Lesson 1








My nugget of wisdom:

The most important thing is to put aside your concept of what it "should" look like and instead, explore what it WANTS to look like! And, if you've used paint before or you're an experienced art journalist, I encourage you to allow yourself to stick with just this one medium. You may desire to make things more sophisticated and complex, but I want you to try to let that go in favor of a return to simplicity!

You may be very surprised by what your intuition (your unconscious) wants to do on the page!


Here's how it all will work:

  • Read the content.
  • Watch the videos.
  • Get out your sketchbook/art journal and begin trying out techniques.
  • Spend as much time as you'd like on the process.

That's it!

Note: The name of the game is EXPLORE the PROCESS.


1. So, what is art journaling, anyways? 

For me, art journaling is a no-rules artistic and creative practice that is both fun and transforming. I find that I go to my art journal to experiment and play with materials as much as to unload my heart onto the page. There's something very powerful about engaging my creativity in order to work through what's weighing heavily on my mind/heart/soul. In some ways, I find the work I do in my art journal is more healing than the work I do in any other setting. Engaging my right brain and getting out of my verbal centers is exceptionally helpful!

Here's a quick video on the topic. I'd be interested to hear what art journaling is for you (or what you think it is going to be) on our Facebook group page!


2. Approaching the page: The POWER OF PLAY and LETTING GO

The first thing I want to tell you is: It's time to let go of your expectations! It's time to just drop your plans to make some incredible work of art. (Not that you won't, but I want you to let that go anyways!)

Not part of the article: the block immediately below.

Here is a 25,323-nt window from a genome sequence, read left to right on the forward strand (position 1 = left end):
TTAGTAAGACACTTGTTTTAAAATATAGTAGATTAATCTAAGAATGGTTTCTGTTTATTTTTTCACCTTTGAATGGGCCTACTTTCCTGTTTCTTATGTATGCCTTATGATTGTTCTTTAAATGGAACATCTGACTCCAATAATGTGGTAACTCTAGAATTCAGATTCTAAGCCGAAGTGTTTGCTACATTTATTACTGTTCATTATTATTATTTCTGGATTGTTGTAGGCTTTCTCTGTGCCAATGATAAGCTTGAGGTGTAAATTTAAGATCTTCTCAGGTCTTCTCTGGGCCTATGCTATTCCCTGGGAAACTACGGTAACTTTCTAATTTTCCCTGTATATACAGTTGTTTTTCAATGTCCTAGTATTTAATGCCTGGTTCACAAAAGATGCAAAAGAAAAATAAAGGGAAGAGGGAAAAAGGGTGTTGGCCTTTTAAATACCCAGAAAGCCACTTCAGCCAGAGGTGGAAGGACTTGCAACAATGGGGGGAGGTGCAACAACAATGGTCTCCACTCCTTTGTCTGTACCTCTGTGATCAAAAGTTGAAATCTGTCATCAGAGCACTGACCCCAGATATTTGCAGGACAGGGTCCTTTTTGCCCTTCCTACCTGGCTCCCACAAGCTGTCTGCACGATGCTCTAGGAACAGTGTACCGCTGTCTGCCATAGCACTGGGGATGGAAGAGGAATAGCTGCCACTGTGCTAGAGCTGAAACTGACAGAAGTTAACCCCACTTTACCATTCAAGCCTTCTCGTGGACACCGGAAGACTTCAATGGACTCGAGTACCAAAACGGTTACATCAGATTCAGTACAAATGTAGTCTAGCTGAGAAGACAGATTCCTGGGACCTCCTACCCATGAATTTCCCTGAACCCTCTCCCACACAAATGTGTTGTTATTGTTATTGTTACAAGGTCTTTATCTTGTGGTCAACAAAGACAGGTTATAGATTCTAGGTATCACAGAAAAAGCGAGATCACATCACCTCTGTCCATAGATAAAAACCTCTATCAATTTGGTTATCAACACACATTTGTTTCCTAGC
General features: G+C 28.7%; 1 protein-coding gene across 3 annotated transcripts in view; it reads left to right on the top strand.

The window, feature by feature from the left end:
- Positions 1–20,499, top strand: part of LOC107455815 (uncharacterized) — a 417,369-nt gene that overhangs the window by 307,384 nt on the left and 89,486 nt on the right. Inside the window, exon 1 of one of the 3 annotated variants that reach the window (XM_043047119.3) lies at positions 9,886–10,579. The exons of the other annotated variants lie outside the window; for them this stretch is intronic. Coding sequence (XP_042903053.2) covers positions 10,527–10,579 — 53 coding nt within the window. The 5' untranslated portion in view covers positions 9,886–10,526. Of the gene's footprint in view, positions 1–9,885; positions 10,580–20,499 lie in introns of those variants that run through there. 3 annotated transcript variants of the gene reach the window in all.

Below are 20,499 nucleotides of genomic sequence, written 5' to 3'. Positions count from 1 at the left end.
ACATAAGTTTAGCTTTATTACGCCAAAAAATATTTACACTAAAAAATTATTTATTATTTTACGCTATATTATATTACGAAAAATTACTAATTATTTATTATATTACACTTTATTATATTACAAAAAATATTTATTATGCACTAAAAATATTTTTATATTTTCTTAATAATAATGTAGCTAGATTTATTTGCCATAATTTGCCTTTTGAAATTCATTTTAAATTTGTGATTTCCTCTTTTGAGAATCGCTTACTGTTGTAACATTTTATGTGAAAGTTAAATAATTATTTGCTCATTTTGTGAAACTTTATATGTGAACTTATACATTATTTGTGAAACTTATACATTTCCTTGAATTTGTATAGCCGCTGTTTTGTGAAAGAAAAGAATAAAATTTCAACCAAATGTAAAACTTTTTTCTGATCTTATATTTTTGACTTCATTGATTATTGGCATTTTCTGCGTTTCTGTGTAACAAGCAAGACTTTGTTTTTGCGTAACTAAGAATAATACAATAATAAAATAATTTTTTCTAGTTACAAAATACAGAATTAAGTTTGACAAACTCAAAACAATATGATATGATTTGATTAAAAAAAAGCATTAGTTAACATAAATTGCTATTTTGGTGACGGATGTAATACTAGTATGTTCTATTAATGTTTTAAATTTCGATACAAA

What that means is, allow the materials and your heart guide you rather than A Really Important Plan. Put aside any image you have in your mind of what you're going to create so that you can really FEEL what is bubbling up inside of you that WANTS to emerge on the page. And if you don't feel anything, that's fine too. We're not about forcing it here. We're all about ALLOWING.

Here are my top suggestions:

1. Meditate, relax or get centered in some way before beginning your process.

Here's a guided meditation I created just for you to help you get right into that quiet place so that you are out of your head and in your body.

2. Choose colors (paint or pastels, colored pencils or markers) that call to you. 

When you look at them, they are the ones waving their hands at you and saying, "Pick me! Pick me!" Don't worry about whether or not they "go together," that's not the point here. Choose colors that move you, intrigue you, entice you, or make you happy.

3. Play on the page.

Let go of your age, your education, your level of expertise...play like a preschooler. Scribble, fingerpaint, make hand and fingerprints, scratch, splatter, stomp. If you hear a voice that says, "I can't believe you are doing that! You're a grown woman. That's not artistic!" then you're doing the right thing. (More on those negative voices next week).

4. For right now...NO AGENDA, please... 

...other than to have fun, explore the materials and make some colorful pages. That is all.

Here's a short video on approaching the page and play.

4. Painted backgrounds

In my studio, I always direct my first time students to the paints. There's something very satisfying about playing with paint, and it's so easy to get a page going in a matter of minutes. You can leave behind a concern about words or images and just turn to color and texture. So that's where we're going to start!